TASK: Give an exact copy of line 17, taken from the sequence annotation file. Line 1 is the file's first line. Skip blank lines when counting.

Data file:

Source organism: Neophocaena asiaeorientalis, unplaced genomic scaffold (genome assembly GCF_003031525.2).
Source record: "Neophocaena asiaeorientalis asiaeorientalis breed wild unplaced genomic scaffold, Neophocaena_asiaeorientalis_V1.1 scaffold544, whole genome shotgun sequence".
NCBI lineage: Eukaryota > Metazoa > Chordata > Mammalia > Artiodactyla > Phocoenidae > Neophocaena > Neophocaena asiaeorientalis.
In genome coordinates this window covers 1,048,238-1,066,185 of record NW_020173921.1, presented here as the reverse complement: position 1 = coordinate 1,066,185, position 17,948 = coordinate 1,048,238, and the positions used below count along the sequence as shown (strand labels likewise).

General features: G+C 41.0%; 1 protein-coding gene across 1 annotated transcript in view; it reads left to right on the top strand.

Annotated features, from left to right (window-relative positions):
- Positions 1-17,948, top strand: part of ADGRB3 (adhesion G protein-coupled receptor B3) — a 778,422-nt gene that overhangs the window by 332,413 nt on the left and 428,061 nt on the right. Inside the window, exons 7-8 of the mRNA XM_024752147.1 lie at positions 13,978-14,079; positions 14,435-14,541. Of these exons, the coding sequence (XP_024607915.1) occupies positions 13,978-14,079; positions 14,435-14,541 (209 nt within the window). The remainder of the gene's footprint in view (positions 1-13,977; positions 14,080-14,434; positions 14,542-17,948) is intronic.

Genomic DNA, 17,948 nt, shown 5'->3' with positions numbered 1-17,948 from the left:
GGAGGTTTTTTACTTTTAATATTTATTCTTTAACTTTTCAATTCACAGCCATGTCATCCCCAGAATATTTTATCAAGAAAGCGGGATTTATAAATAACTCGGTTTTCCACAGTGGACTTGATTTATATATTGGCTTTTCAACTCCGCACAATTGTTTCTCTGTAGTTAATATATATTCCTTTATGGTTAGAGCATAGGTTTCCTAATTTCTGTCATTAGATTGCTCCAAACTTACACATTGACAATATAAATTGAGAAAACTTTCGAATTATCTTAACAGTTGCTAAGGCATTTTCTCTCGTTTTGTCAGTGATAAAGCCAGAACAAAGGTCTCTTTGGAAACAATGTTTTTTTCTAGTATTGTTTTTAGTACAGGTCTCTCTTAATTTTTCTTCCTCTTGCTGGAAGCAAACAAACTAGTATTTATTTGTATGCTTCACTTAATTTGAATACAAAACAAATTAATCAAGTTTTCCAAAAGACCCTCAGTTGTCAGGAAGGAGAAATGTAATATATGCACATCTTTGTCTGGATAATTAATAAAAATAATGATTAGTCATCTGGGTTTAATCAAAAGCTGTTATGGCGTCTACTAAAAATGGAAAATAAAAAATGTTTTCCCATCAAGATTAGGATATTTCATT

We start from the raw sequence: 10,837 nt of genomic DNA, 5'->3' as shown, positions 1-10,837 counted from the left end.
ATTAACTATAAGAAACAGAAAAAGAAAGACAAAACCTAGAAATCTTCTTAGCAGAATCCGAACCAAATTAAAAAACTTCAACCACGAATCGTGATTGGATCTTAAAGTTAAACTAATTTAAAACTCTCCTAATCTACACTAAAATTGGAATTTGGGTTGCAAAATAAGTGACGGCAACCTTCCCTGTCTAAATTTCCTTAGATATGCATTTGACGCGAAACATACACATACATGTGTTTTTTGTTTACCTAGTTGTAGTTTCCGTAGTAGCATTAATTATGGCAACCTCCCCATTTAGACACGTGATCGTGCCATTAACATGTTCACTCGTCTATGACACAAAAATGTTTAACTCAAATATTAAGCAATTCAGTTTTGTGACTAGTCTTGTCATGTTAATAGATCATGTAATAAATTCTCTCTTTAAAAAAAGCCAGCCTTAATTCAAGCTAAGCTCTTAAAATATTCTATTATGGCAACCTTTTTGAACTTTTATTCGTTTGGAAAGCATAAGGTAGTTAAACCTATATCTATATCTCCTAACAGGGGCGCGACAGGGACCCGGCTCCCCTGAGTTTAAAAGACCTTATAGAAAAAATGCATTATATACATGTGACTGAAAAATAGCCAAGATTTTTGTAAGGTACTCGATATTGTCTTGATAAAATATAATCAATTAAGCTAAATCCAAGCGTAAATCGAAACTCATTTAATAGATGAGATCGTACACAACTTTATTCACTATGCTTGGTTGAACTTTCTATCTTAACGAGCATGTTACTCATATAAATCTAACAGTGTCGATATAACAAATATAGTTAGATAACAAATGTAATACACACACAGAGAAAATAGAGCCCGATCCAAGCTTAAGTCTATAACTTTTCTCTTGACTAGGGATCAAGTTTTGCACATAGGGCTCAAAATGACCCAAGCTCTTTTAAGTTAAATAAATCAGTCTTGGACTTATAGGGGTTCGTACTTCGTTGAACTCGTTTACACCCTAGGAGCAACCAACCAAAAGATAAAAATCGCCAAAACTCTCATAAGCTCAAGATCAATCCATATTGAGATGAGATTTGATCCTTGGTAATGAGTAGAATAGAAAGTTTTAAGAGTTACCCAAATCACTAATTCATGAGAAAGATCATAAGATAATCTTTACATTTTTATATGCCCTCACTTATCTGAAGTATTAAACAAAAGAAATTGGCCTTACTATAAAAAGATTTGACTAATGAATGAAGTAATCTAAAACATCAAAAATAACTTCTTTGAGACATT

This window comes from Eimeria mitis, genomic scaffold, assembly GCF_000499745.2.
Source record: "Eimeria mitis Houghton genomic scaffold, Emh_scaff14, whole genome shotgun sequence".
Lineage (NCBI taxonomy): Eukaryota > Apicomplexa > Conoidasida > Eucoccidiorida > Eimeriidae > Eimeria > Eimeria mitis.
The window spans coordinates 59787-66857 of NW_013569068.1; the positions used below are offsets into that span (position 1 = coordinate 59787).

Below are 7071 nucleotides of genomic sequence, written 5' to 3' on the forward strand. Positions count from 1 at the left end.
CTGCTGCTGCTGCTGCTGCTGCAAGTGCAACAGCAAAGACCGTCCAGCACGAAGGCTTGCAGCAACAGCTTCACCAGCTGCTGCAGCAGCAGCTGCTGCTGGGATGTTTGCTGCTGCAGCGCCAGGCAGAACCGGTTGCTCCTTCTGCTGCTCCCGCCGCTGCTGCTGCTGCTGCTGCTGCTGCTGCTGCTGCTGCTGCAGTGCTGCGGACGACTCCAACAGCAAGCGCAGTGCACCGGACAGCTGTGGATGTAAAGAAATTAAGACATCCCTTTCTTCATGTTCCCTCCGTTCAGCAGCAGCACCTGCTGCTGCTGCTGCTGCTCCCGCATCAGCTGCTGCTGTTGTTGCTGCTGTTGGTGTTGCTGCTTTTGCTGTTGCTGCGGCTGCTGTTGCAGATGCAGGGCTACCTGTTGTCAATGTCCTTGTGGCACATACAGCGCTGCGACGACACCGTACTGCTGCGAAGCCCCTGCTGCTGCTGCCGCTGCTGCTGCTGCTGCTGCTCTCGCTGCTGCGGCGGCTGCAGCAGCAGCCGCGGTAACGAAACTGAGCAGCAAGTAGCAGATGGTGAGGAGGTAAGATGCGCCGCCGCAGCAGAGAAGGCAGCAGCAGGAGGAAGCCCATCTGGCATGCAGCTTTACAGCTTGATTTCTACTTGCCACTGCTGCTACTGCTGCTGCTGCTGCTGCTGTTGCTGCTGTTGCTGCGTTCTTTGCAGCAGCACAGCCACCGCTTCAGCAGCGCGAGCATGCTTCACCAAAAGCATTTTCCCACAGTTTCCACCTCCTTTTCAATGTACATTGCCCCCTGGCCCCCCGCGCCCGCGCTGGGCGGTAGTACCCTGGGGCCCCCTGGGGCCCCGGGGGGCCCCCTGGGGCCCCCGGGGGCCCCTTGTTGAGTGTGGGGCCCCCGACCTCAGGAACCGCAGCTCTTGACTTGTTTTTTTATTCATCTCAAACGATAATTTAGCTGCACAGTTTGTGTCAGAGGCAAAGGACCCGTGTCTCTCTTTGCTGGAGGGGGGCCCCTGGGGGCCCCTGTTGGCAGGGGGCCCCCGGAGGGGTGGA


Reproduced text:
CTGCTGCTGCTGCTGCTGCTGCAAGTGCAACAGCAAAGACCGTCCAGCACGAAGGCTTGCAGCAACAGCTTCACCAGCTGCTGCAGCAGCAGCTGCTGCTGGGATGTTTGCTGCTGCAGCGCCAGGCAGAACCGGTTGCTCCTTCTGCTGCTCCCGCCGCTGCTGCTGCTGCTGCTGCTGCTGCTGCTGCTGCTGCTGCAGTGCTGCGGACGACTCCAACAGCAAGCGCAGTGCACCGGACAGCTGTGGATGTAAAGAAATTAAGACATCCCTTTCTTCATGTTCCCTCCGTTCAGCAGCAGCACCTGCTGCTGCTGCTGCTGCTCCCGCATCAGCTGCTGCTGTTGTTGCTGCTGTTGGTGTTGCTGCTTTTGCTGTTGCTGCGGCTGCTGTTGCAGATGCAGGGCTACCTGTTGTCAATGTCCTTGTGGCACATACAGCGCTGCGACGACACCGTACTGCTGCGAAGCCCCTGCTGCTGCTGCCGCTGCTGCTGCTGCTGCTGCTCTCGCTGCTGCGGCGGCTGCAGCAGCAGCCGCGGTAACGAAACTGAGCAGCAAGTAGCAGATGGTGAGGAGGTAAGATGCGCCGCCGCAGCAGAGAAGGCAGCAGCAGGAGGAAGCCCATCTGGCATGCAGCTTTACAGCTTGATTTCTACTTGCCACTGCTGCTACTGCTGCTGCTGCTGCTGCTGTTGCTGCTGTTGCTGCGTTCTTTGCAGCAGCACAGCCACCGCTTCAGCAGCGCGAGCATGCTTCACCAAAAGCATTTTCCCACAGTTTCCACCTCCTTTTCAATGTACATTGCCCCCTGGCCCCCCGCGCCCGCGCTGGGCGGTAGTACCCTGGGGCCCCCTGGGGCCCCGGGGGGCCCCCTGGGGCCCCCGGGGGCCCCTTGTTGAGTGTGGGGCCCCCGACCTCAGGAACCGCAGCTCTTGACTTGTTTTTTTATTCATCTCAAACGATAATTTAGCTGCACAGTTTGTGTCAGAGGCAAAGGACCCGTGTCTCTCTTTGCTGGAGGGGGGCCCCTGGGGGCCCCTGTTGGCAGGGGGCCCCCGGAGGGGTGGA